Insight Offers That and Redemption, Too
- Susan Ellingburg Crosswalk.com Contributing Writer
- 2011 30 May
Author: Diana Greenwood
When she was still little, Elvira’s dad went off to fight in World War II. She reckoned it was her fault he left. His ship blew up the first week out and he never came back. That must have been her fault, too. Now Elvira’s stuck in their tiny house set in the big middle of nowhere with her mother, grandmother, and the sister her father never knew.
Jessie—Elvira’s little sister—is, well, odd. She didn’t talk until she was four years old and then her first word was a cuss word nobody in the house used. How did she learn that? But that’s nothing to what happened when the junk man stopped by. Turns out Jessie is a “seer” with the gift of knowing things she shouldn’t, couldn’t know.
That’s a big burden for a little girl, and one more cross for Elvira to bear. She already has to put up with a self-centered mother and bitter grandmother who barely notice her unless it’s to snap her head off. Add in a load of guilt over her father’s death and the responsibility of caring for Jessie—the adults are too busy fighting to bother—and it’s not exactly a happy childhood. Still, when that life is threatened, Jessie clings to her hardscrabble, anger-ridden home life. Nevertheless, a mysterious journey is required. Fortunately for Jessie, it’s ultimately a journey toward redemption and healing.
Insight, Diana Greenwood’s debut novel for young adults, has a wonderful period feel to it. When Elvira’s mother packs up the family and latches onto a travelling preacher for a cross-country trip, it’s like reading a gentler version of Grapes of Wrath. No one in Elvira’s family believes what the preacher is pushing, but he’s a nice man who’s willing to take them where they want to go. He really is a nice man, too, with a genuine faith and determination to do what God has called him to do. Jessie may be a seer, but she doesn’t necessarily foresee God’s plan for her family. That won’t stop him from putting it into action, of course, even if it takes a camp meeting, a stray dog, and a near-death experience to make it happen.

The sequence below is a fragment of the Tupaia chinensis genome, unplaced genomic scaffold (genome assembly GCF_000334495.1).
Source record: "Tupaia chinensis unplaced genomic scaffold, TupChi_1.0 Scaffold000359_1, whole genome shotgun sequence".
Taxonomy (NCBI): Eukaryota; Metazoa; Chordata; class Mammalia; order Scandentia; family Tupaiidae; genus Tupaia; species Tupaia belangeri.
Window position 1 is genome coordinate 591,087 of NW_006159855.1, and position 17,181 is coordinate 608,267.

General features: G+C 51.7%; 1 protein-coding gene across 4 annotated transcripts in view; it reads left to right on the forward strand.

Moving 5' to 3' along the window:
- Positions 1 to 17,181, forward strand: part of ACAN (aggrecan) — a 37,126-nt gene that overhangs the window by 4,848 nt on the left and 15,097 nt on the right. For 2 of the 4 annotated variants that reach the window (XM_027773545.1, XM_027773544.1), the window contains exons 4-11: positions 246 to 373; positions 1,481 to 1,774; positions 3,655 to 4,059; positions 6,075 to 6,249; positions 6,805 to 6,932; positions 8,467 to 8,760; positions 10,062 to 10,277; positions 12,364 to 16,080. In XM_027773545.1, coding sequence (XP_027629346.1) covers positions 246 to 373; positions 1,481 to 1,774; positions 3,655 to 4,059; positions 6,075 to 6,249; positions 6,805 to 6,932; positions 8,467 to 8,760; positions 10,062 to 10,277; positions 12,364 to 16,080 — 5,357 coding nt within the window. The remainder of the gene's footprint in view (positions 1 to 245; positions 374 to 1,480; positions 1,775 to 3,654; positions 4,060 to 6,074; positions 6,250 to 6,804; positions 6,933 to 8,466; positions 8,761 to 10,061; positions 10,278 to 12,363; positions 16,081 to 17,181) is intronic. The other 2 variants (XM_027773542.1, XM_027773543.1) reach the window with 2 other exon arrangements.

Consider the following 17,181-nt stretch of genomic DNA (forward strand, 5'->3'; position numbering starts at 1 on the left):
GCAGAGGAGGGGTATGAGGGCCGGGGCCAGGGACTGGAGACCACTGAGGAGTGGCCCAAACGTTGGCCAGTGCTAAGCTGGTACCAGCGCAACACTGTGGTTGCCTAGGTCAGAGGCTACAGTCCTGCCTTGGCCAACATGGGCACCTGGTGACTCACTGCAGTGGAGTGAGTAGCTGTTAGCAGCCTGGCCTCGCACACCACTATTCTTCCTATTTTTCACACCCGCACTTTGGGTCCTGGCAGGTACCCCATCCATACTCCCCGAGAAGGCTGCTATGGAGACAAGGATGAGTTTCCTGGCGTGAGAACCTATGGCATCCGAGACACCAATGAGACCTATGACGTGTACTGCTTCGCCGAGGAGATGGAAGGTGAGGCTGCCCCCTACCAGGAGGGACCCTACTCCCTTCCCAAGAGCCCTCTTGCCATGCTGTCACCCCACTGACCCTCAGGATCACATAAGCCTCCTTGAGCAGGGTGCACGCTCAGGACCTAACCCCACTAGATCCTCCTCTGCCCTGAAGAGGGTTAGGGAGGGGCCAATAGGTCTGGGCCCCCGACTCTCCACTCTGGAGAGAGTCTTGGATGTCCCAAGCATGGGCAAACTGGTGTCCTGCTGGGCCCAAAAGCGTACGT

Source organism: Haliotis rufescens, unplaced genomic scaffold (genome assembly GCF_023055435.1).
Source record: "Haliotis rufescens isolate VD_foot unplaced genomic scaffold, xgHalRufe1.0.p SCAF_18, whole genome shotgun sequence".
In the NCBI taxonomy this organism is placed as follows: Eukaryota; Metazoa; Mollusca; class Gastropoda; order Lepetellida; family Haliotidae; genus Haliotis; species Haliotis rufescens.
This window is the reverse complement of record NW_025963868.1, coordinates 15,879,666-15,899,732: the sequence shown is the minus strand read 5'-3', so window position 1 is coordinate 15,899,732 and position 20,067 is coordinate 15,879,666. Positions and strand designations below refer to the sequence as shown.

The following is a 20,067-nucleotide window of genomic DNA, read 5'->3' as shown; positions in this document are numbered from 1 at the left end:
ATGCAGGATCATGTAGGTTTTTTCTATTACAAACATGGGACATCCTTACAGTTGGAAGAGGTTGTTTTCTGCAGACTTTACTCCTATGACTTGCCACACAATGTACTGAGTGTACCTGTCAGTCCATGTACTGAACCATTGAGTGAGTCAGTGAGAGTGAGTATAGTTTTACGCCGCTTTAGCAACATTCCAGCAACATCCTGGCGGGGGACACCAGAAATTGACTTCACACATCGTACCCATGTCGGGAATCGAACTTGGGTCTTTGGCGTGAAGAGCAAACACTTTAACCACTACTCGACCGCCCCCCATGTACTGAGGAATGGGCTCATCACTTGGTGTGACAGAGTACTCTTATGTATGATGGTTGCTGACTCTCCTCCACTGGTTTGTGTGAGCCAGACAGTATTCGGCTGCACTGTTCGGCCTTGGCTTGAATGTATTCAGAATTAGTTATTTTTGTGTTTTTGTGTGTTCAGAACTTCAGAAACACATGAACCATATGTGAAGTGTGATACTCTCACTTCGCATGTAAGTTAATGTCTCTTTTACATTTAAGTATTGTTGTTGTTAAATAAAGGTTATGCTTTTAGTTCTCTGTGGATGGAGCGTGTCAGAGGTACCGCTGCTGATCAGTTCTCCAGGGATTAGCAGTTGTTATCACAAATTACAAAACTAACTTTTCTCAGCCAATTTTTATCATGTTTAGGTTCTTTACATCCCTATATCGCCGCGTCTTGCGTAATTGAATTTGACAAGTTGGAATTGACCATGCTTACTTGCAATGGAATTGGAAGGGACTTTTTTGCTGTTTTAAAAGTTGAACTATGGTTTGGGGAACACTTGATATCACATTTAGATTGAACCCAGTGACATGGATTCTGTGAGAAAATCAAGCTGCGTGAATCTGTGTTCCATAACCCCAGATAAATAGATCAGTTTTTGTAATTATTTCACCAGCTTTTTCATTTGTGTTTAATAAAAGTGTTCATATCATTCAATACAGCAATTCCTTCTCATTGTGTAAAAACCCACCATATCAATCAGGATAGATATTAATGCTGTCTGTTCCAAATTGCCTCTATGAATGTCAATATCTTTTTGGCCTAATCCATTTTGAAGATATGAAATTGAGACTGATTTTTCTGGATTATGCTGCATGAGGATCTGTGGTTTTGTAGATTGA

Some readers may stumble over the ramifications of Jessie’s prophetic gift and possibly a few of the theological positions, but at its heart, Insight provides exactly that: insight into a God who offers love and forgiveness. Insight into what makes people the way they are ... and who is responsible for their actions. It is, as advertised, “a moving story of compassion and cruelty, laughter and heartache, faith and redemption.”